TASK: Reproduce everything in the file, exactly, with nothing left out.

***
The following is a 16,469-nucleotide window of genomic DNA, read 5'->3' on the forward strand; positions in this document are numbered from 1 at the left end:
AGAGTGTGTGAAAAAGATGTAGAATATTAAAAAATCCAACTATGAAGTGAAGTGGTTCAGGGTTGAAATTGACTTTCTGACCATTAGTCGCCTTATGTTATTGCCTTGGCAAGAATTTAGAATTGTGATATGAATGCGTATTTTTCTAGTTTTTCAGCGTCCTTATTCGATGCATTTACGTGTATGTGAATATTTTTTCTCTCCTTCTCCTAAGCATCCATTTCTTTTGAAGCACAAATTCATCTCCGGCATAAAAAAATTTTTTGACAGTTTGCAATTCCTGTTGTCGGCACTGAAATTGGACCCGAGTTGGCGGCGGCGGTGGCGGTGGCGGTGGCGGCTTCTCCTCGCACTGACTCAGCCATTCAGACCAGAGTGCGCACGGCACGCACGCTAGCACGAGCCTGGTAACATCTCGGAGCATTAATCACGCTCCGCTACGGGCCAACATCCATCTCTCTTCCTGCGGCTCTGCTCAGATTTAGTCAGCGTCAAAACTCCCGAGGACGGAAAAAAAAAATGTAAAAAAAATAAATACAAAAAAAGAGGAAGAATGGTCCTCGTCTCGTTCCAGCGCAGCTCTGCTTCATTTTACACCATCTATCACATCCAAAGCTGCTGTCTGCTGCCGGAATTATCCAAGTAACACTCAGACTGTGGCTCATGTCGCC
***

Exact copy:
The following is a 16,469-nucleotide window of genomic DNA, read 5'->3' on the forward strand; positions in this document are numbered from 1 at the left end:
AGAGTGTGTGAAAAAGATGTAGAATATTAAAAAATCCAACTATGAAGTGAAGTGGTTCAGGGTTGAAATTGACTTTCTGACCATTAGTCGCCTTATGTTATTGCCTTGGCAAGAATTTAGAATTGTGATATGAATGCGTATTTTTCTAGTTTTTCAGCGTCCTTATTCGATGCATTTACGTGTATGTGAATATTTTTTCTCTCCTTCTCCTAAGCATCCATTTCTTTTGAAGCACAAATTCATCTCCGGCATAAAAAAATTTTTTGACAGTTTGCAATTCCTGTTGTCGGCACTGAAATTGGACCCGAGTTGGCGGCGGCGGTGGCGGTGGCGGTGGCGGCTTCTCCTCGCACTGACTCAGCCATTCAGACCAGAGTGCGCACGGCACGCACGCTAGCACGAGCCTGGTAACATCTCGGAGCATTAATCACGCTCCGCTACGGGCCAACATCCATCTCTCTTCCTGCGGCTCTGCTCAGATTTAGTCAGCGTCAAAACTCCCGAGGACGGAAAAAAAAAATGTAAAAAAAATAAATACAAAAAAAGAGGAAGAATGGTCCTCGTCTCGTTCCAGCGCAGCTCTGCTTCATTTTACACCATCTATCACATCCAAAGCTGCTGTCTGCTGCCGGAATTATCCAAGTAACACTCAGACTGTGGCTCATGTCGCC